The government plans to include granting permission for foreign direct investment (FDI) upto 26% in the insurance brokerage sector under the automatic route in the consolidated FDI policy scheduled for a review in March.
The policy would make the FDI issue through a press note entry clear, two persons familiar to the development told FE. The department of economic affairs (DoEA) has referred the matter to department of industrial policy and promotion (DIPP) to make necessary amendments in the FDI policy.
The FDI policy is currently silent on the issue, but Reserve Bank of India (RBI) has so far not objected to such investment on the advise of Insurance Regulatory and Development Authority (Irda). The insurance regulator has allowed FDI upto 26% in broking and issued licences on the basis of insurance brokers regulations 2002. This regulation applies same principles for broking as is applicable for the insurance companies where provision for 26% FDI is available both in regulations and FDI policy.
“The move shall rationalise the long standing dichotomy between the treatment accorded to insurance companies and insurance intermediaries under the FDI policy. Insurance broking, falling under the latter category, has been categorised as ‘other’ financial services (outside the list of 18 permitted activities), thus, requiring prior FIPB approval irrespective of the extent of FDI,” said Akash Gupt, ED, tax and regulatory practise, PwC India.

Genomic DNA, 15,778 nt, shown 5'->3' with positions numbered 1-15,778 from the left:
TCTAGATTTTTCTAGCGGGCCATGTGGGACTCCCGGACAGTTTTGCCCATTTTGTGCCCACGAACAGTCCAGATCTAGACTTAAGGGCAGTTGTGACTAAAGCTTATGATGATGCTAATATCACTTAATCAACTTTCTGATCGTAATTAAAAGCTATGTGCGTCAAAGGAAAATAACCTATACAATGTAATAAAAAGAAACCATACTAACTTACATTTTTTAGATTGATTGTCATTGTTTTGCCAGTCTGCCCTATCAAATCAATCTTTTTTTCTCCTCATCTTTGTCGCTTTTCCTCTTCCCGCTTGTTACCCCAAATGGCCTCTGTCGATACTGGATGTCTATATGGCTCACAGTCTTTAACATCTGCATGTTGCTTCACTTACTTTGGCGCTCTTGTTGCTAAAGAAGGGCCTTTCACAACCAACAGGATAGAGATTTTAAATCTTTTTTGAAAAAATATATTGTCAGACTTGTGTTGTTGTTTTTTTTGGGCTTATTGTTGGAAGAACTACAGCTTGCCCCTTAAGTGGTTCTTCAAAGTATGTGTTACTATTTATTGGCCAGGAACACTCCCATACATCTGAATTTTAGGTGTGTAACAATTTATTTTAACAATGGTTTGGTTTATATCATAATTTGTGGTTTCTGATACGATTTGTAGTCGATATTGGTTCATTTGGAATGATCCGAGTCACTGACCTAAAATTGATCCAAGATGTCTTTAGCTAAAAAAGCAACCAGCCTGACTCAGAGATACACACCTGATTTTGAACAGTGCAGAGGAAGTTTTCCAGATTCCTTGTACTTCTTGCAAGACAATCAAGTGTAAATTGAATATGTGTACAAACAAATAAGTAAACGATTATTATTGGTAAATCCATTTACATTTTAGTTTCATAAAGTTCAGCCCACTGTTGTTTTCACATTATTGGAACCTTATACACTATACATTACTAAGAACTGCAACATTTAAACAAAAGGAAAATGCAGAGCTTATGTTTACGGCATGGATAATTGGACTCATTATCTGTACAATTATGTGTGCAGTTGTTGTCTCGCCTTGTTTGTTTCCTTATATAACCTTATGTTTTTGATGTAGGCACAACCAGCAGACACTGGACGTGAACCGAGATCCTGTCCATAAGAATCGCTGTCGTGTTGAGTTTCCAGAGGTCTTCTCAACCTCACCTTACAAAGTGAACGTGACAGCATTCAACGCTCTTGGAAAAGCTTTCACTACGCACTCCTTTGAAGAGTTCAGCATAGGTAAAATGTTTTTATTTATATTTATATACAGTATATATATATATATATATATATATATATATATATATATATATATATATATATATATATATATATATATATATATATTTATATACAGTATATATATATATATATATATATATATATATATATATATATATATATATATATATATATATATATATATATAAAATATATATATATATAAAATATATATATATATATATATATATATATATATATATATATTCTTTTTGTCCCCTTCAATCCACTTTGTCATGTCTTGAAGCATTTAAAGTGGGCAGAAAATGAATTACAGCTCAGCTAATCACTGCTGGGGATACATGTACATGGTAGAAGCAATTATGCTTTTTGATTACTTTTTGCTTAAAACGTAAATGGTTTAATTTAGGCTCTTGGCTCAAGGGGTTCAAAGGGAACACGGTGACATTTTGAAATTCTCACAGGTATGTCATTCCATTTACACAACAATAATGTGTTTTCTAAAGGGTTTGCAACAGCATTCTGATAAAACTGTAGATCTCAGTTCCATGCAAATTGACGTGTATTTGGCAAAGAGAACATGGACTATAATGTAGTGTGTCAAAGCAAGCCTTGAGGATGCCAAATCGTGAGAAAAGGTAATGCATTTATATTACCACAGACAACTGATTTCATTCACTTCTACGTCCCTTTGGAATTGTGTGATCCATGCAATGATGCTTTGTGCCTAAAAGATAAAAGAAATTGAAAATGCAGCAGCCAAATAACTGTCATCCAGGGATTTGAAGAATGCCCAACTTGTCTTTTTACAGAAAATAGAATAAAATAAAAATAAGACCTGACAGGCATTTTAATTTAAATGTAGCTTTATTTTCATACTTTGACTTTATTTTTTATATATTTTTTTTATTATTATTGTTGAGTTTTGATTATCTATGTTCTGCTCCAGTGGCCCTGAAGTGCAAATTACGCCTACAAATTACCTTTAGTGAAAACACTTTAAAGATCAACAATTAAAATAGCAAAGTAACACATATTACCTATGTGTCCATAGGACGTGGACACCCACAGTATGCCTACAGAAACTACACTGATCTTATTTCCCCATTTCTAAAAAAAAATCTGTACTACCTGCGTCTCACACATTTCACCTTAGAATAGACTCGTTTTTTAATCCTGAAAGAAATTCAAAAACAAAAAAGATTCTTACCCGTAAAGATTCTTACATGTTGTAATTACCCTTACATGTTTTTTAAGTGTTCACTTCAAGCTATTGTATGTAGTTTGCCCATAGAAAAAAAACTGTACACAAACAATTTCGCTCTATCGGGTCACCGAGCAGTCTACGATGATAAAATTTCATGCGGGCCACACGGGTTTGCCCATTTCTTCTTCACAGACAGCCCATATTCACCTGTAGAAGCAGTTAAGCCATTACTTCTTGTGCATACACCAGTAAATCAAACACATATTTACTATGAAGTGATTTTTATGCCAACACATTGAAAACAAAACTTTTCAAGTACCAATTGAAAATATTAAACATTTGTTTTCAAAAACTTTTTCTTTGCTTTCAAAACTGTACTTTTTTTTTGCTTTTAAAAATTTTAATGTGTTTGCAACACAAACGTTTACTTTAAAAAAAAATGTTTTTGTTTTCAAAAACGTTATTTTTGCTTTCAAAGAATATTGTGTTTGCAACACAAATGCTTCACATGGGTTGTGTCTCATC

Krishan Malhotra, head of tax and expert on FDI with corporate law firm Amarchand & Mangaldas said, “This issue is long pending with the government. It needs a clarification as Irda allows 26% FDI in broking considering it an insurance activity. Any clarity on this issue is a welcome step as investors are showing keen interest in the sector.”
Under the current consolidated FDI policy, DIPP has allowed entry to insurance business only and has not mentioned any intermediary services, including broking for getting FDI under the automatic route. It is now expected DIPP 2012 circular would be modified to include broking as one of the permissible areas for getting FDI.
Currently, there are about 250 insurance brokers in the country. There are also about four to five international players in India, participating through Indian insurance broking firms. Their main activity is to market insurance products of various companies.
“Lack of clarity on the policy results in delays in processing applications for FDI inflows in the insurance broking sector and also makes investors wary of putting money here. No one wants